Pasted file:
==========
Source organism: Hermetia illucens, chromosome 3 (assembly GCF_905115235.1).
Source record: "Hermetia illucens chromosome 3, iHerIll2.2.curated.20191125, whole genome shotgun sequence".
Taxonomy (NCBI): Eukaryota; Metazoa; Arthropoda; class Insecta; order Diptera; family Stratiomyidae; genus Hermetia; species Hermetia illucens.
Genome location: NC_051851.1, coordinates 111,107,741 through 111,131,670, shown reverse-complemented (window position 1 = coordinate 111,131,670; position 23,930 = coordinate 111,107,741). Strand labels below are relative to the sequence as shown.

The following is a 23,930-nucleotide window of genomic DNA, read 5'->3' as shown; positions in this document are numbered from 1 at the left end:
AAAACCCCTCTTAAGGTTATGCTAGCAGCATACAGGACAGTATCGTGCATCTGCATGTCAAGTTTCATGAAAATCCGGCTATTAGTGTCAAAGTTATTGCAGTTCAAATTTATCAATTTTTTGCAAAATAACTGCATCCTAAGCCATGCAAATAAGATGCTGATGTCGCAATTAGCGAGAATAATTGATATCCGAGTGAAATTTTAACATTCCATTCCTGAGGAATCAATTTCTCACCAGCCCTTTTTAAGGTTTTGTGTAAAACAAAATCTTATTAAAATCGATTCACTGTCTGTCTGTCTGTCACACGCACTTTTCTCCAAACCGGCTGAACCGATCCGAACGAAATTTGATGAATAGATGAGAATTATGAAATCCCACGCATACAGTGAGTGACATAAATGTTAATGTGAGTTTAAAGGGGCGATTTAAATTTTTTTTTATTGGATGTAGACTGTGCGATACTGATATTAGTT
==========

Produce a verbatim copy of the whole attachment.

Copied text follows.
Source organism: Hermetia illucens, chromosome 3 (assembly GCF_905115235.1).
Source record: "Hermetia illucens chromosome 3, iHerIll2.2.curated.20191125, whole genome shotgun sequence".
Taxonomy (NCBI): Eukaryota; Metazoa; Arthropoda; class Insecta; order Diptera; family Stratiomyidae; genus Hermetia; species Hermetia illucens.
Genome location: NC_051851.1, coordinates 111,107,741 through 111,131,670, shown reverse-complemented (window position 1 = coordinate 111,131,670; position 23,930 = coordinate 111,107,741). Strand labels below are relative to the sequence as shown.

The following is a 23,930-nucleotide window of genomic DNA, read 5'->3' as shown; positions in this document are numbered from 1 at the left end:
AAAACCCCTCTTAAGGTTATGCTAGCAGCATACAGGACAGTATCGTGCATCTGCATGTCAAGTTTCATGAAAATCCGGCTATTAGTGTCAAAGTTATTGCAGTTCAAATTTATCAATTTTTTGCAAAATAACTGCATCCTAAGCCATGCAAATAAGATGCTGATGTCGCAATTAGCGAGAATAATTGATATCCGAGTGAAATTTTAACATTCCATTCCTGAGGAATCAATTTCTCACCAGCCCTTTTTAAGGTTTTGTGTAAAACAAAATCTTATTAAAATCGATTCACTGTCTGTCTGTCTGTCACACGCACTTTTCTCCAAACCGGCTGAACCGATCCGAACGAAATTTGATGAATAGATGAGAATTATGAAATCCCACGCATACAGTGAGTGACATAAATGTTAATGTGAGTTTAAAGGGGCGATTTAAATTTTTTTTTATTGGATGTAGACTGTGCGATACTGATATTAGTT